The personal connection people have with the mobile device they carry with them most often is tied directly to how much value it brings them in terms of being able to access information, find directions, look up resources, find jobs, meet people, play games and so much more. That makes it far easier to justify the cost of regularly upgrading an iPhone. Apple's sales of expensive iPhones are far higher than its sales of similarly priced Macs or of iPads and Apple Watches that start off at much lower prices.
Despite it sounding so "reasonable," the media-stoked outrage over premium iPhone pricing is really just nonsense. Apple isn't forcing buyers to pay for increasingly expensive iPhones. In contrast, low priced iPhones have never been cheaper or of better quality. Apple has introduced new higher price tiers with features that have attracted buyers; its customers have voted with their dollars for fancier iPhones, signaling that they want to spend more if the quality is there.
The same hasn't been happening for Android makers. In fact, the trend among Androids has been a retreat to middle-tier phones around $300. Android makers have also focused on high volume but very low-value sales to emerging countries, where many users can barely afford to pay the equivalent of $99 for a phone. These markets are likely to be hit very hard by economic distress, slowing the replacement cycle and delaying purchases.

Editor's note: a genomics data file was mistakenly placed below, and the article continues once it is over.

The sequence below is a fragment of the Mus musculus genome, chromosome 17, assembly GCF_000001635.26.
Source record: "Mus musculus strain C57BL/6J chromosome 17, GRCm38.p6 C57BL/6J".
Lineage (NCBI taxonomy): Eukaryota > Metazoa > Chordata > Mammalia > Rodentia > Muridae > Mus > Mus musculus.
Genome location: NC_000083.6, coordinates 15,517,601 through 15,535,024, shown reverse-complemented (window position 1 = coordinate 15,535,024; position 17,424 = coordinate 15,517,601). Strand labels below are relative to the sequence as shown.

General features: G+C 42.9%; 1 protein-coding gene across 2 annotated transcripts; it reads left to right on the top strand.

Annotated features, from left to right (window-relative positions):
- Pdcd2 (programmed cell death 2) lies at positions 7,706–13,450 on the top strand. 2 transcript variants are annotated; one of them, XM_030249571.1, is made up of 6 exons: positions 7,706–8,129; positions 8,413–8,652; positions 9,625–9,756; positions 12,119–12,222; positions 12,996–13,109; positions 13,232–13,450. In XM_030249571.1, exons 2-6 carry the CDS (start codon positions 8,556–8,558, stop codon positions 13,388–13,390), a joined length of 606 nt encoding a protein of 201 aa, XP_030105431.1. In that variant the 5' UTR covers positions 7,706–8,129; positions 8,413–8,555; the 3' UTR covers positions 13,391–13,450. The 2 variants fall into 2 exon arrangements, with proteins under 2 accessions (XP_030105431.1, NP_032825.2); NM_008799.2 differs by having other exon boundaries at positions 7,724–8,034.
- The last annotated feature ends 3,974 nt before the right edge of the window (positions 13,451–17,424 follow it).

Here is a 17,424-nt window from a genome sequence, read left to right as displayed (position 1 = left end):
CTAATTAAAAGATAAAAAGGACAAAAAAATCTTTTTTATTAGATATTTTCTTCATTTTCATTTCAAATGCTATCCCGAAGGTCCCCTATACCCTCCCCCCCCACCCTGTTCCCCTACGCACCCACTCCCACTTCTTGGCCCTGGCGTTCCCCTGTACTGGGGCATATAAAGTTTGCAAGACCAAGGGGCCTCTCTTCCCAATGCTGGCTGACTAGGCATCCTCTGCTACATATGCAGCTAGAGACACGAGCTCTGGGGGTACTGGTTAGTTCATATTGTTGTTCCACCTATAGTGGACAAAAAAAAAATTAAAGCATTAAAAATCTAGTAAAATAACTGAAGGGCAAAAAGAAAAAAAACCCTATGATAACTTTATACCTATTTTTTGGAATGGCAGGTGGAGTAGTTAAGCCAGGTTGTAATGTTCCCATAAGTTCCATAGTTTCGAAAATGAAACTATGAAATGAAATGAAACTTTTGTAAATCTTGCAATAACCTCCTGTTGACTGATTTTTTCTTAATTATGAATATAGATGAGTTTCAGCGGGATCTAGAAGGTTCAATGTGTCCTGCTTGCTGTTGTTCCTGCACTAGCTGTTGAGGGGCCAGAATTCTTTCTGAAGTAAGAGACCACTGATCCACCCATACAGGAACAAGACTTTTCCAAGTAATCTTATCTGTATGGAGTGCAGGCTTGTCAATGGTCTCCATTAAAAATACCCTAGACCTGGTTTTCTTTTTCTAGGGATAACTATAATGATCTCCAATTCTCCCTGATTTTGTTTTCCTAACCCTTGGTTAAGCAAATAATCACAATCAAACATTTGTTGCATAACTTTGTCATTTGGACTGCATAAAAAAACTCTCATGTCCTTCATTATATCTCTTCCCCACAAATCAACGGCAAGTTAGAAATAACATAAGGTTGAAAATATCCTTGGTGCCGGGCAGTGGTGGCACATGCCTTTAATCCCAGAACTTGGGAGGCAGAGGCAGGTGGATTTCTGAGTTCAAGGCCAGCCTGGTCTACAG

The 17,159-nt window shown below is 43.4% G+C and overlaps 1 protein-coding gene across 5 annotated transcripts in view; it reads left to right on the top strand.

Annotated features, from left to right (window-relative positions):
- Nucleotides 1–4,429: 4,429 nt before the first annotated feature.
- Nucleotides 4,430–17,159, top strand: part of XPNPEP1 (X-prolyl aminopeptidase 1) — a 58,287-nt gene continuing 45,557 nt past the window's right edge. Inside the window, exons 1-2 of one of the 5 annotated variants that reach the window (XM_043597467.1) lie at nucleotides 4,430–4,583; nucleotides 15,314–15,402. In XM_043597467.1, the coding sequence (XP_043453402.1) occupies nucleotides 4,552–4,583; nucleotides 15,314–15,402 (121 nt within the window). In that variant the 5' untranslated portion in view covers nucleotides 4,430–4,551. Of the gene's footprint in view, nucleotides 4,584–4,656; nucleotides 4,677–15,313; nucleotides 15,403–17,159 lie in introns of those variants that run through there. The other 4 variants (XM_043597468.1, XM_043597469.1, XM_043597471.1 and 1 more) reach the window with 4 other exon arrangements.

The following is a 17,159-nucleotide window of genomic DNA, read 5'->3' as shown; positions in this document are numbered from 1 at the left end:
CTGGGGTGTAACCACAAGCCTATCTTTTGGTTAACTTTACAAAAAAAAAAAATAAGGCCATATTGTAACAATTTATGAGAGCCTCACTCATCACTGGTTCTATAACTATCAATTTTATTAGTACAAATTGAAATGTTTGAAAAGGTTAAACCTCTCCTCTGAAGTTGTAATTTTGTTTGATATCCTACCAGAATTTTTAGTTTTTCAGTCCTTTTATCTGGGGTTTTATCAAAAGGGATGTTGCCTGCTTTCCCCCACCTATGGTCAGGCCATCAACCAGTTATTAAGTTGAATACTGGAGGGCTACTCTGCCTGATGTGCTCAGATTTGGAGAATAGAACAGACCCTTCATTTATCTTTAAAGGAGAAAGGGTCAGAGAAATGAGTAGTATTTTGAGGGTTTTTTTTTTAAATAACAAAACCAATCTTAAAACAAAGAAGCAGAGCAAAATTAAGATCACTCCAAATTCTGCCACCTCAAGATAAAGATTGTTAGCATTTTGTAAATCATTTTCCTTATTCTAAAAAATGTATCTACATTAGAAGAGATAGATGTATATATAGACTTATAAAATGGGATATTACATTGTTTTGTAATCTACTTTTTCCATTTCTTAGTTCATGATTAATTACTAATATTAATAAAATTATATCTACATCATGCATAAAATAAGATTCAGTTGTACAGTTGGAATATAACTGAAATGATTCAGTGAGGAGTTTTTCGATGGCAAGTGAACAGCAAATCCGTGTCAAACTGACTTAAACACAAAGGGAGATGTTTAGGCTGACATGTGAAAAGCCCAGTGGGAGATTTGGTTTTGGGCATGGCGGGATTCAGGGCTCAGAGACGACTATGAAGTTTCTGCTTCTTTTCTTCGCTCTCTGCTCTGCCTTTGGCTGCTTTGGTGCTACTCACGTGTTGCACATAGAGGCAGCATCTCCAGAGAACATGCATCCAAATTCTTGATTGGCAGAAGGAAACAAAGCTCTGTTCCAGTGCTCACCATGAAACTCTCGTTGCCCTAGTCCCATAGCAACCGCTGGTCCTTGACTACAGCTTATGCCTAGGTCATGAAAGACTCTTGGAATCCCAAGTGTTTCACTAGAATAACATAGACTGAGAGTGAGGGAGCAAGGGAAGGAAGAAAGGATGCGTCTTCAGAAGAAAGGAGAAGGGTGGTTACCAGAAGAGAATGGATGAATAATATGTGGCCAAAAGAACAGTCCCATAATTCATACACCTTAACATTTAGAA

Apple's installed base won't be the hardest hit by economic turmoil
As the impact of economic turmoil caused by the current pandemic begins to unfold, it sure appears that that hardest hit will be those already struggling to justify any new purchase of any kind, rather than those who can finance a new purchase and easily afford to have the nicest phone they want while their other spending plans on vacations, restaurants, sporting events, concerts, and other discretionary spending on entertainment is curtailed by quarantines and lockdowns.
Apple's segment of the market that has been paying an average of nearly $800 for new iPhones, including almost a third of its buyers who sprung for a $999 and up iPhone 11 Pro over the last quarter, are the least likely to be materially affected by a temporary economic downturn occurring this spring.